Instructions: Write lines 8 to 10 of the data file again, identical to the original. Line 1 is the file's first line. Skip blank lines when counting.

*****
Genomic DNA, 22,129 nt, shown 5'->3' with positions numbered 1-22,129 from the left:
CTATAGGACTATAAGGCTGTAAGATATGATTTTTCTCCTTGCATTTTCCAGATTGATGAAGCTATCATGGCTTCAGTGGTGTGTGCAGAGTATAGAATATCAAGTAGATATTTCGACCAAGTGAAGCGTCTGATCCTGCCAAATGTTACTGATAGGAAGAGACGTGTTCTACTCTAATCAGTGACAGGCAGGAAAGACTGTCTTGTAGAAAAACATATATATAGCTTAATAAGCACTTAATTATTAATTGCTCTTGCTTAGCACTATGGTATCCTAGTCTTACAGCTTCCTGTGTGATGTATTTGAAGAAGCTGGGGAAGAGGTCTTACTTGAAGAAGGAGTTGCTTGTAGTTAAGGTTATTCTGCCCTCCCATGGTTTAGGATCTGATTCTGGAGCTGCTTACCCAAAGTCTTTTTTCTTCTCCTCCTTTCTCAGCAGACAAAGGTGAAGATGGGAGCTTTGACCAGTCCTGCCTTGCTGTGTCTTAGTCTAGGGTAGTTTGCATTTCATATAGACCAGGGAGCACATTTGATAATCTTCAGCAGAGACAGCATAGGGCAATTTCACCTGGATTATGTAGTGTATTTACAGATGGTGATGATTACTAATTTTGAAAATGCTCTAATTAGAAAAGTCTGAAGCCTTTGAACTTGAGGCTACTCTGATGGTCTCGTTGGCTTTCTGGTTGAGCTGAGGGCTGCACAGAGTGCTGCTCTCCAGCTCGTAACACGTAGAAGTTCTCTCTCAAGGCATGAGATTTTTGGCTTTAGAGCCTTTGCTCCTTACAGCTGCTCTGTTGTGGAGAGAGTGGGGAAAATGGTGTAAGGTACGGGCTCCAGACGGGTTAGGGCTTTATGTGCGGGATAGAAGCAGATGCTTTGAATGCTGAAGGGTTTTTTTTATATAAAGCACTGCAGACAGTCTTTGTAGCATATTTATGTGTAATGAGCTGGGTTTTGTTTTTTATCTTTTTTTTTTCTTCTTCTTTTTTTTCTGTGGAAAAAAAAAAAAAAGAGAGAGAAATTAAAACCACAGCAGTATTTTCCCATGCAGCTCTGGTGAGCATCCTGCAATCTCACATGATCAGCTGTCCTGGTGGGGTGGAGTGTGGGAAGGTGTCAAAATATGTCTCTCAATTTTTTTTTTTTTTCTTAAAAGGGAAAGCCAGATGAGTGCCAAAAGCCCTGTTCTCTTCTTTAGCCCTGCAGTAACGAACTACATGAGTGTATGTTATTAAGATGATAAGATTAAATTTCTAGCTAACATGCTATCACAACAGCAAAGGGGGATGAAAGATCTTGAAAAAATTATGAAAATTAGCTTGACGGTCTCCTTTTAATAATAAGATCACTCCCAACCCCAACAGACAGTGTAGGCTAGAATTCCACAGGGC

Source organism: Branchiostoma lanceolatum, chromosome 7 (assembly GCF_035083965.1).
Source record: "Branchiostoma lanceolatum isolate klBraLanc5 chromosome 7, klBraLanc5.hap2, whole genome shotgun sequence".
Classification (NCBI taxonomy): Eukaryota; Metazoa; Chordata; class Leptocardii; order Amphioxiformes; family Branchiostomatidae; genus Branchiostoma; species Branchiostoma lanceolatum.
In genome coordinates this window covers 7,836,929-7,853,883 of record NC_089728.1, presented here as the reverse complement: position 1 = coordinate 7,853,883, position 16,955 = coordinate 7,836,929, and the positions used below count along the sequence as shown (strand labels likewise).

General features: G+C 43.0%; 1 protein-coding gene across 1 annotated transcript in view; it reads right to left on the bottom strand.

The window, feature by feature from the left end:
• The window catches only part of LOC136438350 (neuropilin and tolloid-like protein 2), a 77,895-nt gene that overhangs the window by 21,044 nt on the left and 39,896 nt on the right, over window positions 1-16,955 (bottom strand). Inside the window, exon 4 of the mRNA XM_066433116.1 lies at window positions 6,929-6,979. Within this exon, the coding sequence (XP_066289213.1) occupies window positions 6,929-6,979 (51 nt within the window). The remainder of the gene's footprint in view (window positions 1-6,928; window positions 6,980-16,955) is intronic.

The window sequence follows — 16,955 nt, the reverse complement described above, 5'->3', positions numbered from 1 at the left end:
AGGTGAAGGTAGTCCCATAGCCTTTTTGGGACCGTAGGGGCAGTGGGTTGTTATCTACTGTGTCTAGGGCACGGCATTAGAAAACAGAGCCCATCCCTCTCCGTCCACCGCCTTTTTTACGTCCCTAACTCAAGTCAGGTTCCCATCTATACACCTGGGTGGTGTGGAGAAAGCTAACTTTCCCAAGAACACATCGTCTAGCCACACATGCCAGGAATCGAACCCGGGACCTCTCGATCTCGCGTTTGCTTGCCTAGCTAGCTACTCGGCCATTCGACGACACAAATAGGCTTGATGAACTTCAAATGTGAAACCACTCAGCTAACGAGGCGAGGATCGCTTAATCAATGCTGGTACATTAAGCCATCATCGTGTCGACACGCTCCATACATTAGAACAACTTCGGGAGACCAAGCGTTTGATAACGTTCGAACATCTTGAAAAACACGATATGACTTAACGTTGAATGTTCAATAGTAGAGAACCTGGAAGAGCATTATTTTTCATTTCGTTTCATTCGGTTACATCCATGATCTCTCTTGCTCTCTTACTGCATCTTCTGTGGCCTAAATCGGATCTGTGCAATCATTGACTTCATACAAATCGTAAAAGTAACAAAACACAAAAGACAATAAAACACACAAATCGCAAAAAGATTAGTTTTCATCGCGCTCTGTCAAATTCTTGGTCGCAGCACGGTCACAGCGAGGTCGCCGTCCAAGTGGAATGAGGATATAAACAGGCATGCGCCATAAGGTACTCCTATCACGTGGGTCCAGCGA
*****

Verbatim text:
The window, feature by feature from the left end:
• The window catches only part of LOC136438350 (neuropilin and tolloid-like protein 2), a 77,895-nt gene that overhangs the window by 21,044 nt on the left and 39,896 nt on the right, over window positions 1-16,955 (bottom strand). Inside the window, exon 4 of the mRNA XM_066433116.1 lies at window positions 6,929-6,979. Within this exon, the coding sequence (XP_066289213.1) occupies window positions 6,929-6,979 (51 nt within the window). The remainder of the gene's footprint in view (window positions 1-6,928; window positions 6,980-16,955) is intronic.

The window sequence follows — 16,955 nt, the reverse complement described above, 5'->3', positions numbered from 1 at the left end: